The Chicago Board of Options Exchange Volatility Index, or VIX, known as Wall Street's fear gauge, uses the options market to track volatility over the next 30 days and has been significantly below its historical average over the past few months.
When investors are worried, they tend to trade options to hedge against potential equities losses in the broad S&P 500. This activity drives the VIX higher.
The VIX closed at 12.65 on Monday, up 3.86%, and dipped below 11 in early June. For perspective, during the financial crisis, the VIX reached a peak of 89.53 on October 24, 2008. The VIX tends to rise based on events that pose threats to the stability of the markets, such as bank failures, political instability or natural disasters.
But some analysts say the declines in the VIX mean investors are becoming too comfortable.
"It's unusual for the VIX to be this low for this long," says Mark Luschini, chief investment strategist at Janney Capital Management. "The VIX has historically averaged 20 and the markets could be poised for a breakdown."
While low volatility would suggest investors aren't worried enough about stock market declines to purchase insurance to protect their investments, there are a variety of economic factors that could hurt stocks.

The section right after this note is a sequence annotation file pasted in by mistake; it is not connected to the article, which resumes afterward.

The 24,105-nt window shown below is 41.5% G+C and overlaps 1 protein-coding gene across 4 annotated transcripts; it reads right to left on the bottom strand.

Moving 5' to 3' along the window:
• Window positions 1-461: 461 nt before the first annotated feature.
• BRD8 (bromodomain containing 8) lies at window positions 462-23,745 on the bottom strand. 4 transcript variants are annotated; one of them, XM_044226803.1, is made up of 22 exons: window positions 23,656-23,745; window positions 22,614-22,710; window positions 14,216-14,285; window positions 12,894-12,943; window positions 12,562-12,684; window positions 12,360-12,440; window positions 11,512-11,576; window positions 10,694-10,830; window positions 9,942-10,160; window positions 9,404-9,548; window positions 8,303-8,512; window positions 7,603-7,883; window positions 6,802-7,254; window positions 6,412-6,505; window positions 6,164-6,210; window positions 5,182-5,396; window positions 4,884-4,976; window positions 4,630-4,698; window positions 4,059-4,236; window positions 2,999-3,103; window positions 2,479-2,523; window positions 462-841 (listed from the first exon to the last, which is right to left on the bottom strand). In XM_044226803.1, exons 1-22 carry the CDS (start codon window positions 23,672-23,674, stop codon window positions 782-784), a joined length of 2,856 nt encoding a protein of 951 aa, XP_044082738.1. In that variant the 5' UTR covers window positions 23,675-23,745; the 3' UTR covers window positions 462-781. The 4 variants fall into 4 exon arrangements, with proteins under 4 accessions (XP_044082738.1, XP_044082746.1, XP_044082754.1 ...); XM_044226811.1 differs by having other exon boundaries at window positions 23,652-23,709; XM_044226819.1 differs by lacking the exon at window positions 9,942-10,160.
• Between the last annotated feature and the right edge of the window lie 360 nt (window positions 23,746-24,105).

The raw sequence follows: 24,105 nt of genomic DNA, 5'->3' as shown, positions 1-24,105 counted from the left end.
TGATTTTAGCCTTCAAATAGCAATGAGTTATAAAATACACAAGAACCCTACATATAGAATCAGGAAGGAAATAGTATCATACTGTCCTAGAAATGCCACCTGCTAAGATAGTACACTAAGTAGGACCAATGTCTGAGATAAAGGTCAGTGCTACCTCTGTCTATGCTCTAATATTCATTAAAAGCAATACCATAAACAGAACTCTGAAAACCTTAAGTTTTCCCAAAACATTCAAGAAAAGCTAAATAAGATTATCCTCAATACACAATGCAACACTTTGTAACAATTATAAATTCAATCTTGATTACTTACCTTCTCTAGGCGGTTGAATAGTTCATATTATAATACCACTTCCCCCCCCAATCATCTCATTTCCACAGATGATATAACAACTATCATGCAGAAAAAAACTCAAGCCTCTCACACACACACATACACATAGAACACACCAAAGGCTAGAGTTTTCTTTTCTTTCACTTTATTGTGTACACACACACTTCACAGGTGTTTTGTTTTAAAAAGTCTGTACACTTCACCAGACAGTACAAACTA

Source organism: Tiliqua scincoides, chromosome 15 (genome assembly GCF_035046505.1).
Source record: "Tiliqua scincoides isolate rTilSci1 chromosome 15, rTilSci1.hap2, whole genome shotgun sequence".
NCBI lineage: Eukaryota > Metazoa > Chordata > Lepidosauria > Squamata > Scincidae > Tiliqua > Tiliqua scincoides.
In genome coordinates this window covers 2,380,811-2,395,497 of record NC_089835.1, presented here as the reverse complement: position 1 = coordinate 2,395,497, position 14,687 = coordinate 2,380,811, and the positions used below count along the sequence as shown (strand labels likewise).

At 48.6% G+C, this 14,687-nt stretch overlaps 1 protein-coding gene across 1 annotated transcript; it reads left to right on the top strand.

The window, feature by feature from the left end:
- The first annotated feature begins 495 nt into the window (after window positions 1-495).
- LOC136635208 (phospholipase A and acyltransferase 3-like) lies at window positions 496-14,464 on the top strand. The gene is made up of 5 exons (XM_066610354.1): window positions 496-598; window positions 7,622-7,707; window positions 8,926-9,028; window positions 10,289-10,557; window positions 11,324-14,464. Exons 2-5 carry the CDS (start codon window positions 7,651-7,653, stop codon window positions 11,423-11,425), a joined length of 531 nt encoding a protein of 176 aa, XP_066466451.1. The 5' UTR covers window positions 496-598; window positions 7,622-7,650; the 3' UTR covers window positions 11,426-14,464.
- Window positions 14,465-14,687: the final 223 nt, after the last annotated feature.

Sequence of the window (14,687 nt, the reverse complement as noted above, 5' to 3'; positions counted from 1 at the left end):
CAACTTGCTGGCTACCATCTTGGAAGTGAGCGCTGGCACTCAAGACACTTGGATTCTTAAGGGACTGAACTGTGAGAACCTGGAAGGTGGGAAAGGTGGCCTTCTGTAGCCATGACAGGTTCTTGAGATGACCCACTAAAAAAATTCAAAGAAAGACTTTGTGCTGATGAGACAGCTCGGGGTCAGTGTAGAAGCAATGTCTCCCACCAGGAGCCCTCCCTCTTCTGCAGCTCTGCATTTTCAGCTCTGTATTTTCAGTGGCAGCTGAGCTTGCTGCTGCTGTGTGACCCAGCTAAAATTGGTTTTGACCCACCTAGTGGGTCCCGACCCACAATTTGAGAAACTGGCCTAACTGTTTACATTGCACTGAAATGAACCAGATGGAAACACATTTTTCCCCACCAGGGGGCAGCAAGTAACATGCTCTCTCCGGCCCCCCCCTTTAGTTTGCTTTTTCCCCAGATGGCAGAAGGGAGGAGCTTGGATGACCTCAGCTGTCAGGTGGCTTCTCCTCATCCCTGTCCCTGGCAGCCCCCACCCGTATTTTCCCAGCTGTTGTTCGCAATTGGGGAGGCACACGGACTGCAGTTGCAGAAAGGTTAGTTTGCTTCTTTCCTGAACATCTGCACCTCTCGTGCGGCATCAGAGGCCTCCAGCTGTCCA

Although bad weather played a role, the economy shrunk by 1% during the first quarter of 2014, according to the Commerce Department. Last week, retail sales increased a tepid 0.3%, the Commerce Department said, indicating weakness among the consumer.
The Federal Reserve is also grappling with quite a few conundrums.
Inflation seems to be rising faster than expected, with the consumer price index rising 0.3% in April, according to the Bureau of Labor Statistics, and up 2% year-over-year. The Fed's preferred inflation gauge, the personal consumption expenditure price index, fell 0.1% in April, but rose 1.6% over the past year. The Fed's inflation target is 2%.
The central bank is also is figuring out how to unload the $2.6 trillion it accrued on its balance sheet on the heels of the bond stimulus, known as quantitative easing. The Fed continues to scale back this bond stimulus, which is expected to wrap up in October.
"Even though U.S. economic growth is slow, it's pretty dependable," says Scott Wren, senior equity strategist at Wells Fargo Advisors. "There's complacency out there among investors, but I think the probability of a fundamental economic problem in the U.S. is pretty low."
A complacent investor with too much confidence may be unprepared to properly react should things go south.
Wren thinks the markets are more susceptible to event risk, as this is when the VIX spikes the most. For example, investors are watching the instability in Iraq, as this has started to push up oil prices, which will hurt consumers. If the situation escalates, the VIX could jump.
While the VIX speaks volumes about investor sentiment, some analysts are skeptical about the efficacy of the gauge.
"There's not much an investor should do based on the VIX," says Bill Ferrell, president and chief investment officer of Ferrell Capital Management. "The VIX was positive throughout 2012 and 2013 and was predicting volatility would spike and it never happened."
Ferrell says he's comfortable owning equities and likes periods of low volatility.
- Written by Scott Gamm for MainStreet. Gamm is author of MORE MONEY, PLEASE.